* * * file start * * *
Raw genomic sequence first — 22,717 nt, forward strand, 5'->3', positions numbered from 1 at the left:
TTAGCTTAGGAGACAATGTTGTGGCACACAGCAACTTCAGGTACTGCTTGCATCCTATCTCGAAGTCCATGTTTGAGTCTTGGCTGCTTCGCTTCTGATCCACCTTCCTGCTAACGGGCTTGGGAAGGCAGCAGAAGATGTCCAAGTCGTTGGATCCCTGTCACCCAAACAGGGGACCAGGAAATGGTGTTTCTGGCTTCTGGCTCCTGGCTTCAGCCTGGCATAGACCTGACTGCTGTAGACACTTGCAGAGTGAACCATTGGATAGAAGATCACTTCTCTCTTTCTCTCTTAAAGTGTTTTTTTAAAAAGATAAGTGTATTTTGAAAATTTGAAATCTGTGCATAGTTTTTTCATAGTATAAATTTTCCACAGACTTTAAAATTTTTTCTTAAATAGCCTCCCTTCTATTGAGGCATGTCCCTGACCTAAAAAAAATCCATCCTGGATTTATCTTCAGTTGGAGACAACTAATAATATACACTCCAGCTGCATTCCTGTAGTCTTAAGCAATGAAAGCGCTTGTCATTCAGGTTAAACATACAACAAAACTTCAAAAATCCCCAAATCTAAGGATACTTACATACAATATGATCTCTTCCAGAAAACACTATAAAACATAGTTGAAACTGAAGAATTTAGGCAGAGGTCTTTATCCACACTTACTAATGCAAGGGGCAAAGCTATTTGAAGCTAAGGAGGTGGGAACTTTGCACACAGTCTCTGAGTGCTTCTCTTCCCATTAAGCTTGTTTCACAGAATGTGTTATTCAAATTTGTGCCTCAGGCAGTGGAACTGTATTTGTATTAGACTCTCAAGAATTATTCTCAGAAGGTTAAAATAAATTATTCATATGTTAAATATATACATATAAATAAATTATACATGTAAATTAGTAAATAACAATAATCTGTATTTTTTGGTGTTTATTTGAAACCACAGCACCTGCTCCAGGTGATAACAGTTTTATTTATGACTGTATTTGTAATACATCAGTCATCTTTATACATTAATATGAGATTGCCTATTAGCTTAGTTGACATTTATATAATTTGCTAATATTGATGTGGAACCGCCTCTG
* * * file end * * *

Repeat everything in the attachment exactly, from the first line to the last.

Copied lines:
Raw genomic sequence first — 22,717 nt, forward strand, 5'->3', positions numbered from 1 at the left:
TTAGCTTAGGAGACAATGTTGTGGCACACAGCAACTTCAGGTACTGCTTGCATCCTATCTCGAAGTCCATGTTTGAGTCTTGGCTGCTTCGCTTCTGATCCACCTTCCTGCTAACGGGCTTGGGAAGGCAGCAGAAGATGTCCAAGTCGTTGGATCCCTGTCACCCAAACAGGGGACCAGGAAATGGTGTTTCTGGCTTCTGGCTCCTGGCTTCAGCCTGGCATAGACCTGACTGCTGTAGACACTTGCAGAGTGAACCATTGGATAGAAGATCACTTCTCTCTTTCTCTCTTAAAGTGTTTTTTTAAAAAGATAAGTGTATTTTGAAAATTTGAAATCTGTGCATAGTTTTTTCATAGTATAAATTTTCCACAGACTTTAAAATTTTTTCTTAAATAGCCTCCCTTCTATTGAGGCATGTCCCTGACCTAAAAAAAATCCATCCTGGATTTATCTTCAGTTGGAGACAACTAATAATATACACTCCAGCTGCATTCCTGTAGTCTTAAGCAATGAAAGCGCTTGTCATTCAGGTTAAACATACAACAAAACTTCAAAAATCCCCAAATCTAAGGATACTTACATACAATATGATCTCTTCCAGAAAACACTATAAAACATAGTTGAAACTGAAGAATTTAGGCAGAGGTCTTTATCCACACTTACTAATGCAAGGGGCAAAGCTATTTGAAGCTAAGGAGGTGGGAACTTTGCACACAGTCTCTGAGTGCTTCTCTTCCCATTAAGCTTGTTTCACAGAATGTGTTATTCAAATTTGTGCCTCAGGCAGTGGAACTGTATTTGTATTAGACTCTCAAGAATTATTCTCAGAAGGTTAAAATAAATTATTCATATGTTAAATATATACATATAAATAAATTATACATGTAAATTAGTAAATAACAATAATCTGTATTTTTTGGTGTTTATTTGAAACCACAGCACCTGCTCCAGGTGATAACAGTTTTATTTATGACTGTATTTGTAATACATCAGTCATCTTTATACATTAATATGAGATTGCCTATTAGCTTAGTTGACATTTATATAATTTGCTAATATTGATGTGGAACCGCCTCTG